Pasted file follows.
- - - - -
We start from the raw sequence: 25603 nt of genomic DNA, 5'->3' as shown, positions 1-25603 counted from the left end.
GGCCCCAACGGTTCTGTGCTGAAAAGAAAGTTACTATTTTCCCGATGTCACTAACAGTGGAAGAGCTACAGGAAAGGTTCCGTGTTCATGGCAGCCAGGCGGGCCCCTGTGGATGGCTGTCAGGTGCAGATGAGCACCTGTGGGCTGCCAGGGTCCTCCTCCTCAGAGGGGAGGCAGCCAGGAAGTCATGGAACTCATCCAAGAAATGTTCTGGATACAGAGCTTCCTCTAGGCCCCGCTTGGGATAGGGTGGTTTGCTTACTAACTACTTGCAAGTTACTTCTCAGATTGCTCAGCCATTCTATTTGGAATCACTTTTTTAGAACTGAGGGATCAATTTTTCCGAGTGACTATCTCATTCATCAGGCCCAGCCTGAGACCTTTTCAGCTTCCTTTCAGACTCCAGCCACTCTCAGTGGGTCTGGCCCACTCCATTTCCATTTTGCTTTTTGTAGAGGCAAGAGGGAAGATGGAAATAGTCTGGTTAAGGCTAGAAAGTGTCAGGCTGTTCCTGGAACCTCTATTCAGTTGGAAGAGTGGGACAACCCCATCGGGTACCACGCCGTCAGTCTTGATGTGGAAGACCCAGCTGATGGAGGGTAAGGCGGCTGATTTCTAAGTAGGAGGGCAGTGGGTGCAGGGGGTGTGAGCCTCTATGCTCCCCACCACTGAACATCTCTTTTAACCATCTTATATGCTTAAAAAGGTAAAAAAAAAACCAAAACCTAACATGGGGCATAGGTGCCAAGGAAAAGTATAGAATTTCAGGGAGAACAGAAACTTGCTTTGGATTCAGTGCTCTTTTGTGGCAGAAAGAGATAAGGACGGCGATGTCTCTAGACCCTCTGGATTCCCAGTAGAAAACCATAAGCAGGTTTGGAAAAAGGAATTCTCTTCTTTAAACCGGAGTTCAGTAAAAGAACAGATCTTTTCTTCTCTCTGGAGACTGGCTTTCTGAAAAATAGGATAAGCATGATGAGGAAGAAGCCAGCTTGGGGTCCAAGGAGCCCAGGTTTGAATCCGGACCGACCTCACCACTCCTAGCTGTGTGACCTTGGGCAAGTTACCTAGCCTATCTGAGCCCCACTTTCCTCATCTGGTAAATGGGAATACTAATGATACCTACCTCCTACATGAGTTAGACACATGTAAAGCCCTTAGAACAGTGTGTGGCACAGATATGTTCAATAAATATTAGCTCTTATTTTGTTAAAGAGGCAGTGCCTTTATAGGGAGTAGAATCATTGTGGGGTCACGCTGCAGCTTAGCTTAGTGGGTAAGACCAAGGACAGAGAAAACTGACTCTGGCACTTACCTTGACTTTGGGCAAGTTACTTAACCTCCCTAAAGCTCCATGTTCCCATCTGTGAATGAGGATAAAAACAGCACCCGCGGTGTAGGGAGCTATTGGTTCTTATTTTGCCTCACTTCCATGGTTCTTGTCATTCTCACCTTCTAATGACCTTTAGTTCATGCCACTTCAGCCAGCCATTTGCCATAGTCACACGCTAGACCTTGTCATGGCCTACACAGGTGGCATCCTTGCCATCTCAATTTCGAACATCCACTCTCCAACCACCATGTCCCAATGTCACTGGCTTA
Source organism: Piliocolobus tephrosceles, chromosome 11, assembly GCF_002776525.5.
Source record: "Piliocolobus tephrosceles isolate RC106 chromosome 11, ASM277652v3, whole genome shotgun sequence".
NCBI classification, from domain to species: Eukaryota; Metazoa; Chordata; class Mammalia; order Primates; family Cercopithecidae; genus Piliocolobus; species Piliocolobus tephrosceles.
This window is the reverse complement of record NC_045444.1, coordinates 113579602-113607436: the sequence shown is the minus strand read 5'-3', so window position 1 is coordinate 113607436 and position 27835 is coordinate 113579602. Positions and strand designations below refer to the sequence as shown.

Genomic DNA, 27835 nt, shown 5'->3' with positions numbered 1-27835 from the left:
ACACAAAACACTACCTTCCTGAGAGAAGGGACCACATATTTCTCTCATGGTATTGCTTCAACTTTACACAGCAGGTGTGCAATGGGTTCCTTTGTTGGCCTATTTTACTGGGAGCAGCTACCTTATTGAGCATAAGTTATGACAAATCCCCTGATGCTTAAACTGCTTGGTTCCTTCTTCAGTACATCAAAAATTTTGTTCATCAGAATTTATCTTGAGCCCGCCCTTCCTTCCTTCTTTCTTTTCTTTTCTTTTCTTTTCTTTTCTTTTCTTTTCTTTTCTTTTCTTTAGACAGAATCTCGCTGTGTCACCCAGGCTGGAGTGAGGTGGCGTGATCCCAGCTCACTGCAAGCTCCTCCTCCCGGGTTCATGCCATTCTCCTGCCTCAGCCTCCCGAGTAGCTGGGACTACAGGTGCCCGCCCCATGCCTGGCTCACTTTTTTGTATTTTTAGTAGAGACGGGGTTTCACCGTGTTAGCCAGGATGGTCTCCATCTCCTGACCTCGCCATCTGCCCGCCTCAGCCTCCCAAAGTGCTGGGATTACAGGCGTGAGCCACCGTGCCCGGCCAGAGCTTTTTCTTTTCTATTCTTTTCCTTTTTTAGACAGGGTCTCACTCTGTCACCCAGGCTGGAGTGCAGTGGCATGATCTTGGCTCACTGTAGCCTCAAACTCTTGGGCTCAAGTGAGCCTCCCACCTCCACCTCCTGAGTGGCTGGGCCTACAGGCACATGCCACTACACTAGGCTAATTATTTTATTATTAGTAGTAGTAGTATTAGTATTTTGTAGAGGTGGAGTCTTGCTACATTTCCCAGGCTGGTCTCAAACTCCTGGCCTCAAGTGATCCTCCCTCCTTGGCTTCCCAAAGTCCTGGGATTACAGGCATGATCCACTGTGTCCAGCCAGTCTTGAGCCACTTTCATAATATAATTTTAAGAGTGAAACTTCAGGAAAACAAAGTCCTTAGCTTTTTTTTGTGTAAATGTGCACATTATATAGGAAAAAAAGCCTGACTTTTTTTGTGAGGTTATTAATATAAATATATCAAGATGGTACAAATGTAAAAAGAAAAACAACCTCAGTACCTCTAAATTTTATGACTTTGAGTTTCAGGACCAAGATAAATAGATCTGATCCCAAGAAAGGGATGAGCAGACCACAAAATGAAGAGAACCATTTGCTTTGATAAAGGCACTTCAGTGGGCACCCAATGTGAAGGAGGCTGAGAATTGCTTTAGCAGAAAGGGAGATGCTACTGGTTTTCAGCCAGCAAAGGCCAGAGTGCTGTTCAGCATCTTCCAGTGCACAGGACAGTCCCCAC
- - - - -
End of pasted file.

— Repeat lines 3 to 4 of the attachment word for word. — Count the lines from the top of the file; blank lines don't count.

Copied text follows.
Source organism: Piliocolobus tephrosceles, chromosome 11, assembly GCF_002776525.5.
Source record: "Piliocolobus tephrosceles isolate RC106 chromosome 11, ASM277652v3, whole genome shotgun sequence".